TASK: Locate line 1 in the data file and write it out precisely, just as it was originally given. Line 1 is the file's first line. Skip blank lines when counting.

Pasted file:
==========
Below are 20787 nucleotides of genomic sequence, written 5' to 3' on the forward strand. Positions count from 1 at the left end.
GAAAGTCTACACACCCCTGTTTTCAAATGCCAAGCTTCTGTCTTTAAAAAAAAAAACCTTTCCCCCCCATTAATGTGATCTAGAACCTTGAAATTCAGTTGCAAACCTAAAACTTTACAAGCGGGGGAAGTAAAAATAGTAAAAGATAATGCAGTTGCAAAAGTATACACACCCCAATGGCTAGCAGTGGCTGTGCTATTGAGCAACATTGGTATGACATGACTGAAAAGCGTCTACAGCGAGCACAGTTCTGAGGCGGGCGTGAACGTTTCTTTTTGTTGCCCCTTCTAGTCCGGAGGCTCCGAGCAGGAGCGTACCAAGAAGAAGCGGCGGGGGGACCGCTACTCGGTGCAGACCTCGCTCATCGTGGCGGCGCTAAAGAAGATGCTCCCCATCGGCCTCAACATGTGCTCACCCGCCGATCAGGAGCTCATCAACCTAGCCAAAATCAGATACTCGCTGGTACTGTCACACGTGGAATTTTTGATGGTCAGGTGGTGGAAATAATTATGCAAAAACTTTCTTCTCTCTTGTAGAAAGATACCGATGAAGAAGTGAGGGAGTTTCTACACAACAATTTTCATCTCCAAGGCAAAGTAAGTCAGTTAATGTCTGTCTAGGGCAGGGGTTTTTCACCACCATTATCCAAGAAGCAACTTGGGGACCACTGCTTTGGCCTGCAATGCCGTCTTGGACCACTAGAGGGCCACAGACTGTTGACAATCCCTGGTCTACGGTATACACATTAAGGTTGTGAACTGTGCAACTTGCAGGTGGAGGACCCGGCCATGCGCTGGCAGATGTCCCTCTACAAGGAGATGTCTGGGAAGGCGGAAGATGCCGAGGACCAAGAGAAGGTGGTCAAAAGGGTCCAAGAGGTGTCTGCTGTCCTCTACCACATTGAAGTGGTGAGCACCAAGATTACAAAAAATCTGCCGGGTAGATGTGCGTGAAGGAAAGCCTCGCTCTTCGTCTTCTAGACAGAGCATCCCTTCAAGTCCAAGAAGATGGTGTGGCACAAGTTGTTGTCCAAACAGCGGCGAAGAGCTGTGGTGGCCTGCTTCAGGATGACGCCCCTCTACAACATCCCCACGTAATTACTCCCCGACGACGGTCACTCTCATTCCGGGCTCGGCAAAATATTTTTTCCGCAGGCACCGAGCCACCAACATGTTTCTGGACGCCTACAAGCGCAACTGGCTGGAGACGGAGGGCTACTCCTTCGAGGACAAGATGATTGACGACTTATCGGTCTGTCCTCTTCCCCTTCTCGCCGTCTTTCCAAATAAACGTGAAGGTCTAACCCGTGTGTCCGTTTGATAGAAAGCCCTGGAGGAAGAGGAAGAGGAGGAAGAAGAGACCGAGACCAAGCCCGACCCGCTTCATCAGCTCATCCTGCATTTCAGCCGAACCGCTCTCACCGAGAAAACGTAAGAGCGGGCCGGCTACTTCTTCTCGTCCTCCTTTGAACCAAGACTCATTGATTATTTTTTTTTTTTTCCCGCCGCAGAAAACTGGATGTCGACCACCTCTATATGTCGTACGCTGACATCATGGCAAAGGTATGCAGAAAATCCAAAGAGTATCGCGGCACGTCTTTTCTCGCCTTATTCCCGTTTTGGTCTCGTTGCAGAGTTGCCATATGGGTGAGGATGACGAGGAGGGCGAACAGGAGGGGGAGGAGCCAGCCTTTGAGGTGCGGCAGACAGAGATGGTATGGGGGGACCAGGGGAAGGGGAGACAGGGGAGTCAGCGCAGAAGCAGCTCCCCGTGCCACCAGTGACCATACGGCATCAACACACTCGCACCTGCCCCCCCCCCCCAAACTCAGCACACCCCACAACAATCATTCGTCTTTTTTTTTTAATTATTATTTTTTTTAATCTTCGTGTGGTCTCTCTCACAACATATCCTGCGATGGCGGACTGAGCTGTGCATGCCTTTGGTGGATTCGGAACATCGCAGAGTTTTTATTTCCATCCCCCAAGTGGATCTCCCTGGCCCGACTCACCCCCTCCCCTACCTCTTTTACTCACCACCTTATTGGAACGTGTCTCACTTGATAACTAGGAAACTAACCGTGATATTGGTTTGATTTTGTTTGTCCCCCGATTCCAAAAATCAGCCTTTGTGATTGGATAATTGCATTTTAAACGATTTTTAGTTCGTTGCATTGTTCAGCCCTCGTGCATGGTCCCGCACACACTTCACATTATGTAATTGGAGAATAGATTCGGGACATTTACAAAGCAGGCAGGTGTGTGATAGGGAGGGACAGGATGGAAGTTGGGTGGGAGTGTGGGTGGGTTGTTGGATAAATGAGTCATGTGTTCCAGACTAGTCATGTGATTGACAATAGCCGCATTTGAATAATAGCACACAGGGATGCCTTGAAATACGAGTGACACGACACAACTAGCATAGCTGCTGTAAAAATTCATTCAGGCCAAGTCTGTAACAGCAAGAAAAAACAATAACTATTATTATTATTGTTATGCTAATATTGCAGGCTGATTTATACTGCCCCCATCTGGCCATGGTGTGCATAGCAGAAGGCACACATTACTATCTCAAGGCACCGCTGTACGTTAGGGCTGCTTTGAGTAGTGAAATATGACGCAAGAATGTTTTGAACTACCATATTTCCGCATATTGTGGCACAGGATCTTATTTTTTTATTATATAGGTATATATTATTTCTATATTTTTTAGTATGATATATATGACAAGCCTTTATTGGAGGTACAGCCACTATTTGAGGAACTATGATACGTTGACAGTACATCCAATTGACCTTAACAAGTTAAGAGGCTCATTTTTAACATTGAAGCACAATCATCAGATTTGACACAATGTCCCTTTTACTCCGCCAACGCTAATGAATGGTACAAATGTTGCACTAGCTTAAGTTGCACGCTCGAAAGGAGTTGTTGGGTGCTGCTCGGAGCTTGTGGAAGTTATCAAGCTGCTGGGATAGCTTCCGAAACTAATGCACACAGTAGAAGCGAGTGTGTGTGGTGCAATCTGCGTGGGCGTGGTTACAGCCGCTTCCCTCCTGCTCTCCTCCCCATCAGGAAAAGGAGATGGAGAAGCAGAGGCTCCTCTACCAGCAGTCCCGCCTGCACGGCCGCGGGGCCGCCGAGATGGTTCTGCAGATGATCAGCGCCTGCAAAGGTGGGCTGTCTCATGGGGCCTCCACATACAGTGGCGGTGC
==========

Below are 20787 nucleotides of genomic sequence, written 5' to 3' on the forward strand. Positions count from 1 at the left end.